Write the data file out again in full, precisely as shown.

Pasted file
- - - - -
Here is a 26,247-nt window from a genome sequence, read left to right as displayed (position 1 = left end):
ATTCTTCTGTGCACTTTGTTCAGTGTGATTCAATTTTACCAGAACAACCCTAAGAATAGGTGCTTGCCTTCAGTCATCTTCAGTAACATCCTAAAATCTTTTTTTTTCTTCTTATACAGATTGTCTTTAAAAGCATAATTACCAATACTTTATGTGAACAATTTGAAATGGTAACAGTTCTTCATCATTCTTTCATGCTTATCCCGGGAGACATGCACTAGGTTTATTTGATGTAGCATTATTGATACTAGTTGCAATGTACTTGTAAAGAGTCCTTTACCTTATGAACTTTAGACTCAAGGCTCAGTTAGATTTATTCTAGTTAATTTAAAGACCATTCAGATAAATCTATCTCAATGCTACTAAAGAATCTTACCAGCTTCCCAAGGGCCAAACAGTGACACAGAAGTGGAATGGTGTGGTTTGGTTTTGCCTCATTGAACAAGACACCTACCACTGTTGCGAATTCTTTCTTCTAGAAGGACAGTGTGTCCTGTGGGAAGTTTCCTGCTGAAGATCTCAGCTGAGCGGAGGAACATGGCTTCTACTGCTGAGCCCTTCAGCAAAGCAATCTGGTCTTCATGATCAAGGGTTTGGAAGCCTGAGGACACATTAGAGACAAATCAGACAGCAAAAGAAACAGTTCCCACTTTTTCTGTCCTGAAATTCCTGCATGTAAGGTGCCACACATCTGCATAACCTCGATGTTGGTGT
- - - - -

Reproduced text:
Here is a 26,247-nt window from a genome sequence, read left to right as displayed (position 1 = left end):
ATTCTTCTGTGCACTTTGTTCAGTGTGATTCAATTTTACCAGAACAACCCTAAGAATAGGTGCTTGCCTTCAGTCATCTTCAGTAACATCCTAAAATCTTTTTTTTTCTTCTTATACAGATTGTCTTTAAAAGCATAATTACCAATACTTTATGTGAACAATTTGAAATGGTAACAGTTCTTCATCATTCTTTCATGCTTATCCCGGGAGACATGCACTAGGTTTATTTGATGTAGCATTATTGATACTAGTTGCAATGTACTTGTAAAGAGTCCTTTACCTTATGAACTTTAGACTCAAGGCTCAGTTAGATTTATTCTAGTTAATTTAAAGACCATTCAGATAAATCTATCTCAATGCTACTAAAGAATCTTACCAGCTTCCCAAGGGCCAAACAGTGACACAGAAGTGGAATGGTGTGGTTTGGTTTTGCCTCATTGAACAAGACACCTACCACTGTTGCGAATTCTTTCTTCTAGAAGGACAGTGTGTCCTGTGGGAAGTTTCCTGCTGAAGATCTCAGCTGAGCGGAGGAACATGGCTTCTACTGCTGAGCCCTTCAGCAAAGCAATCTGGTCTTCATGATCAAGGGTTTGGAAGCCTGAGGACACATTAGAGACAAATCAGACAGCAAAAGAAACAGTTCCCACTTTTTCTGTCCTGAAATTCCTGCATGTAAGGTGCCACACATCTGCATAACCTCGATGTTGGTGT